Waiting for the ECB orders to pour in.

Photographer: Chris Ratcliffe/Bloomberg

ECB Risks Trashing Corporate Bond Liquidity

Mark Gilbert is a Bloomberg View columnist and writes editorials on economics, finance and politics. He was London bureau chief for Bloomberg News and is the author of “Complicit: How Greed and Collusion Made the Credit Crisis Unstoppable.”
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The European Central Bank's quantitative easing isn't having the desired effect. Consumer prices dropped by an annual 0.1 percent in March, according to figures released Thursday, leaving the bank's 2 percent inflation target a distant dream. ECB President Mario Draghi's credibility is on the line.

So, starting now, the bank plans to increase its monthly bond buying to 80 billion euros ($91 billion) from 60 billion euros, and will add corporate debt to its purchasing list sometime later this quarter. But in the same way that the existing government bond program has destroyed price discovery in European sovereign debt, the inclusion of company debt risks trashing liquidity in that already sclerotic market.

Given the collapse in government borrowing costs since the ECB started pumping money into the markets -- QE has helped drive German 10-year yields down to 0.16 percent, compared with a five-year average of 1.4 percent -- companies have been quick to realize that the appearance of a buyer-of-first-resort in their market is an opportunity to fill the coffers with cheap cash.

The week that ended on March 18 (the same week Draghi announced his new measures) saw a record 23 billion euros of new corporate bond sales. In March there were almost 50 billion euros of total sales, the third highest monthly total on record. And money is getting cheaper as well as more plentiful. Sanofi, France's biggest drug maker, borrowed 500 million euros for three years earlier this week. The interest rate it's paying, of just 0.05 percent, is the lowest ever in the currency for a non-financial company, according to data mining by my Bloomberg colleague Katie Linsell.

So it's a great time to be a borrower. Being a lender, though, gets trickier all the time, as a combination of factors (mostly to do with bank regulation) conspires to sap the trading liquidity that investors depend upon to be able to manage their portfolios.

A freshly minted corporate bond used to trade for about 60 weeks after it was issued, until reaching a long-term investment home such as a pension fund, according to data compiled by Commerzbank. A year ago, that had dropped to about 45 weeks; since then, turnover has collapsed to about 25 weeks, as the following chart illustrates:

Source: Commerzbank

Turnover has collapsed as European banks have pared their trading activities. The two most active managers of new corporate bond issues in Europe are Barclays and HSBC, each with a market share of a bit more than 7 percent. Here's what Barclays has done to its balance sheet in the past two years:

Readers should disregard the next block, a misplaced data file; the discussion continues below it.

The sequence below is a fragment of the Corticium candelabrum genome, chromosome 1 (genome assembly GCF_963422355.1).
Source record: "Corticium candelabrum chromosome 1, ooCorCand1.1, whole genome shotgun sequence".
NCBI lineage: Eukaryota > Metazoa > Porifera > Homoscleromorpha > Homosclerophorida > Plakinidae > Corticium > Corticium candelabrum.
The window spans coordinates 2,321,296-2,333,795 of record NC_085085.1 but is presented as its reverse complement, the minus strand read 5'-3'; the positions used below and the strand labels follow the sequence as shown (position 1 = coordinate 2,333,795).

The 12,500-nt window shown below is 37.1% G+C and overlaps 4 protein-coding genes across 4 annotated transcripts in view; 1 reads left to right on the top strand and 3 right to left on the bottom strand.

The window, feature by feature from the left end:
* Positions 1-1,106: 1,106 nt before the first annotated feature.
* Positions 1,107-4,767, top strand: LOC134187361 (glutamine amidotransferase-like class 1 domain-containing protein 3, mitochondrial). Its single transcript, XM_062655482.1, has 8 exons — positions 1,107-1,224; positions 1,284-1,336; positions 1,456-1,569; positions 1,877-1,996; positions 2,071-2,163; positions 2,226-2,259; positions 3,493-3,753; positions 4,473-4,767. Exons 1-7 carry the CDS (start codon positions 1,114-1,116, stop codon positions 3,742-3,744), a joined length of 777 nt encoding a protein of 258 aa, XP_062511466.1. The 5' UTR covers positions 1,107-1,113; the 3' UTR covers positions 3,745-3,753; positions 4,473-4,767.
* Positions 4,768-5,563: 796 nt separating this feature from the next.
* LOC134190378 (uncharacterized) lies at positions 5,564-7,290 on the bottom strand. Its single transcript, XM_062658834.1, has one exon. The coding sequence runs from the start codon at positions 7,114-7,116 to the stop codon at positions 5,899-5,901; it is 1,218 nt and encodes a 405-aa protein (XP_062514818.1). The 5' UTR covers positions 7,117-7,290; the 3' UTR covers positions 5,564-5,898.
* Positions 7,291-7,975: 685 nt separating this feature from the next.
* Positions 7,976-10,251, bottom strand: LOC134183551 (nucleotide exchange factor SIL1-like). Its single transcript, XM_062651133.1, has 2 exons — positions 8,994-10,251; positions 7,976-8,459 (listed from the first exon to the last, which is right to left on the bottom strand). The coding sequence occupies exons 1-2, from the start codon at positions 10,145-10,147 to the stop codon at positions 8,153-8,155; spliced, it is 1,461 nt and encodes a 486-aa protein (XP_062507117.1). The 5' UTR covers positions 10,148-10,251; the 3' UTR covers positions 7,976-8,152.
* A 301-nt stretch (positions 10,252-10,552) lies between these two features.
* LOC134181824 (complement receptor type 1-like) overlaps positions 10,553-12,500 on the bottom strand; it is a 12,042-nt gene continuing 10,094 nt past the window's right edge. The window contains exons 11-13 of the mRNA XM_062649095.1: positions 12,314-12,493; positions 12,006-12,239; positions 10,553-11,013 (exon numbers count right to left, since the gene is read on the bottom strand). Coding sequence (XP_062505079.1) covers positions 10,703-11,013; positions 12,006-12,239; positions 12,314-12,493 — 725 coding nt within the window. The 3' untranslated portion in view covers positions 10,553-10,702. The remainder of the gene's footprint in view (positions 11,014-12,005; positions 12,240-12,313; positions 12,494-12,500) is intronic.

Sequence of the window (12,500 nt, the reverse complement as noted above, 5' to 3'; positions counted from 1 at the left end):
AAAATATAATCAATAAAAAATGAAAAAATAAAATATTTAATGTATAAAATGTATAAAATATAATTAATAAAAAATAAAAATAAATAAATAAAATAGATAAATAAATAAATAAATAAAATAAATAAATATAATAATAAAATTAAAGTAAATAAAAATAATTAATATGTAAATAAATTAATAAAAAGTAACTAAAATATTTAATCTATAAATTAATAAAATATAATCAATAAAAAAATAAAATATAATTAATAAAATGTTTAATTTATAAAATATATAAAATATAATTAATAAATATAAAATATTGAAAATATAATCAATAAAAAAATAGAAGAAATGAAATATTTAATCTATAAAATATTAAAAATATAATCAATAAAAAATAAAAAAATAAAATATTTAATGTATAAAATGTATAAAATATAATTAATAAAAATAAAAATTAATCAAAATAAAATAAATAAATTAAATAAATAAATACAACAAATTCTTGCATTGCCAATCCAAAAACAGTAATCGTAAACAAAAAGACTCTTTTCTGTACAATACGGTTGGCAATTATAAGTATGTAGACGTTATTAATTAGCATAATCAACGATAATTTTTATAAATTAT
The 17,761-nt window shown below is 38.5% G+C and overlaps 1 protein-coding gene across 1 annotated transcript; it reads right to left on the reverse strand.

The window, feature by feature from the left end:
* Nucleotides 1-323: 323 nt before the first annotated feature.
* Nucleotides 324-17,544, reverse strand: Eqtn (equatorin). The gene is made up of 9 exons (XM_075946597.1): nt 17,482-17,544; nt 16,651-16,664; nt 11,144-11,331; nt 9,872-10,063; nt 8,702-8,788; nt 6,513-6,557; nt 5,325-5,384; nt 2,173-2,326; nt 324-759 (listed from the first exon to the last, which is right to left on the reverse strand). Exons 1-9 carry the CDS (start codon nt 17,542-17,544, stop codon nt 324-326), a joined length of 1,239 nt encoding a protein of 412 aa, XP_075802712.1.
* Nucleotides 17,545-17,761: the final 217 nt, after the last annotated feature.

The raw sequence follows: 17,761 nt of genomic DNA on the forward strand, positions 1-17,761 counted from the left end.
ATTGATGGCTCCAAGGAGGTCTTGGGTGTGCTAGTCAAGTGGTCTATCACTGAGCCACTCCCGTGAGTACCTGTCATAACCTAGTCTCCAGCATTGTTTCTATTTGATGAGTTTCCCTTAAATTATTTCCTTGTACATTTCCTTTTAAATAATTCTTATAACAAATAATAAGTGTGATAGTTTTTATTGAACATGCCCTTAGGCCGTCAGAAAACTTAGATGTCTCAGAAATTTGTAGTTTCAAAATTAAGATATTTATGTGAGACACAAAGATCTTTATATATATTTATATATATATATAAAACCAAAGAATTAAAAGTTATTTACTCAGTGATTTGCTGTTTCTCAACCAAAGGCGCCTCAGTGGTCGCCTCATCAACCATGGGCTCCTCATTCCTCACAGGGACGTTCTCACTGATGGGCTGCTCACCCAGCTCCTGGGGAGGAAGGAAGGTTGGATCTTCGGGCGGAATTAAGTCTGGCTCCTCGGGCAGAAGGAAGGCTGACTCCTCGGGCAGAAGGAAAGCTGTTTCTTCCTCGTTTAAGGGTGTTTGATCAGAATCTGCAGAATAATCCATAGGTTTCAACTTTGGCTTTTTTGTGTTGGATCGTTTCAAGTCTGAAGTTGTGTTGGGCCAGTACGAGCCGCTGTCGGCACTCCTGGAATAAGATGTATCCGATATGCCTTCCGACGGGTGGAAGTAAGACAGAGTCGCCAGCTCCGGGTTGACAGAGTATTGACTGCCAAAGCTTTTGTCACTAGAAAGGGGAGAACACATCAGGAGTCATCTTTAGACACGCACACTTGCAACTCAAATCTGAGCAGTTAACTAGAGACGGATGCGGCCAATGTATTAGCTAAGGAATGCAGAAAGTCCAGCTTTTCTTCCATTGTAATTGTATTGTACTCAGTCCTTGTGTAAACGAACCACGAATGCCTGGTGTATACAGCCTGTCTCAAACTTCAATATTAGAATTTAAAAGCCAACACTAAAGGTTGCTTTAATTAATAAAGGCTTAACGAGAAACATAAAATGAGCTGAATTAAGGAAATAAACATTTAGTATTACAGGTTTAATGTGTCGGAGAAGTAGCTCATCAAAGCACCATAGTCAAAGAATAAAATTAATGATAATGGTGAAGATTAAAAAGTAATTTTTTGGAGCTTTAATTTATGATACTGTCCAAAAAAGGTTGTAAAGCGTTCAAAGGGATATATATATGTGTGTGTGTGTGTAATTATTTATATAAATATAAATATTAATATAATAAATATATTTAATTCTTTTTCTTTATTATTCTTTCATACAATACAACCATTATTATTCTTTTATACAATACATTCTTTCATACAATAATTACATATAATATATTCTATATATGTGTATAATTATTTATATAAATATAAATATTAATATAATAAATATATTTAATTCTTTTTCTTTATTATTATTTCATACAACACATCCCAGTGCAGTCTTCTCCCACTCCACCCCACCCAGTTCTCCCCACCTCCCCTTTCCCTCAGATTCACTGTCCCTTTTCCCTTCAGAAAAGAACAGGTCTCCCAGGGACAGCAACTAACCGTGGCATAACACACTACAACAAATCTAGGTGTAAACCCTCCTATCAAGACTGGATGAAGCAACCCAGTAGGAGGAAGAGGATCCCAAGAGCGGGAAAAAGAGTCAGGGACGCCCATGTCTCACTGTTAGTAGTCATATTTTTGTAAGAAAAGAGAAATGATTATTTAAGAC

And here's how HSBC has curtailed its activities:

Banks have typically been willing to commit capital to their corporate bond divisions as a way of winning other, more lucrative business from company treasurers. If I've helped you with your general fundraising, the thinking went, you're more likely to hire me when you decide to buy a rival; the juicy fees in mergers and acquisitions compensate for the poor returns in underwriting new bond sales. But as Swiss bond brokerage firm Bridport & Cie detailed in a recent report on liquidity, those days are over:

Bond trading has always provided a relatively low return for banks given the amount of capital required. Therefore, of all trading desks, bond trading desks have seen the greatest reduction in the amount of capital committed to them. Screen prices are increasingly unreliable, which has impacts for portfolio valuations. Most screen prices are modeled; the spreads are only updated when a position trades.

In other words, not only is it harder to find buyers and sellers of bonds when you need them, it's also more difficult to know the value of what you already own. Trading desks that have curbed their enthusiasm for fixed income aren't posting reliable prices on electronic systems.

The total size of the market that will be eligible for ECB buying -- rated investment grade, denominated in euros and issued by a euro zone company that isn't a bank -- is about 600 billion euros, according to data compiled by Bloomberg Intelligence analyst Jonathan Tyce. Once central bank traders start sweeping up those securities, liquidity problems in the debt markets can only get worse.

This column does not necessarily reflect the opinion of the editorial board or Bloomberg LP and its owners.

To contact the author of this story:
Mark Gilbert at magilbert@bloomberg.net

To contact the editor responsible for this story:
Marc Champion at mchampion7@bloomberg.net